Among the many institutes in Israel are the Harry Fischel Institute for Research in Talmud and Jewish Law (founded 1932) and the Institute for Research in Jewish Law (founded 1963), which are both concerned with responsa literature and the codification of Jewish law. The *Ben-Zvi Institute (founded 1948) sponsors research in the history of Jewish communities from the tenth century to the present, with primary interest in Oriental communities. Sefunot (starting 1956) is one of its most important publications. The Asher Barash Bio-Bibliographical Institute (founded 1951) gathers documentary material on Hebrew writers and aims at bibliographical registration of all Hebrew literature published since the Mendelssohn era. It publishes an annual anthology, Genazim (1961).

There are also many archives in Israel interested in preserving various aspects of Jewish life (see *Archives). The Israel Archives Association (founded 1956) was established to promote cooperation among them and to coordinate their activities. The Association for Jewish Demography and Statistics was established (1958) in cooperation with the Institute of Contemporary Jewry at the Hebrew University to promote the collection, arrangement, and analysis of pertinent data relating to the demography of the Jewish people. The professionalization of Jewish scholarship, the sophistication of research tools, the tragedy of the Holocaust, and the birth of Israel have all given impetus to Juedische Wissenschaft in its broadest definition.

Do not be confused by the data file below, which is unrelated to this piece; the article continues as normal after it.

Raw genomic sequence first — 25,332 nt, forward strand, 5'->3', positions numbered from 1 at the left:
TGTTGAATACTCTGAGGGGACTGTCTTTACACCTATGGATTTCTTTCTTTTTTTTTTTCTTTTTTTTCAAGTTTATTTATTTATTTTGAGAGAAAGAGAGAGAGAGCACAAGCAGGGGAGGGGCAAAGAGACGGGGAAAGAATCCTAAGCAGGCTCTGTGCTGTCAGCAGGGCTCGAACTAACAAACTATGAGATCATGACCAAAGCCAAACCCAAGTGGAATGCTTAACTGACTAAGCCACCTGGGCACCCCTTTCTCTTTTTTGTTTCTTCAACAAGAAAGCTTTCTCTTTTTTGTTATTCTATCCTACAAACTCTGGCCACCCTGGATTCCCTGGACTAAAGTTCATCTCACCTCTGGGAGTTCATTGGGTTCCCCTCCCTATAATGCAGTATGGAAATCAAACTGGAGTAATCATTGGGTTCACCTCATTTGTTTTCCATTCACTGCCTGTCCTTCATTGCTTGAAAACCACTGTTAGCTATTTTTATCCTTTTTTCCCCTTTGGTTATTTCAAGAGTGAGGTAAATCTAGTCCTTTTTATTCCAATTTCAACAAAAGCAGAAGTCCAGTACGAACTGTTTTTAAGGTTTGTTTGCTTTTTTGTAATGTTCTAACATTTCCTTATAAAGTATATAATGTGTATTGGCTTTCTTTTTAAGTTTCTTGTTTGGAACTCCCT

BIBLIOGRAPHY:

AJYB (1899– ), passim; Scientific and Technical Associations and Institutes in Israel (19662); Encyclopedia of Associations (1968); The Middle East and North Africa (1967/6814); The World of Learning (1968/6919); JE, 11 (1905), 421–3; A. Wein, in: Yad Vashem Studies, 7 (1970), 203–13.

[Simcha Berkowitz]


Source: Encyclopaedia Judaica. © 2008 The Gale Group. All Rights Reserved.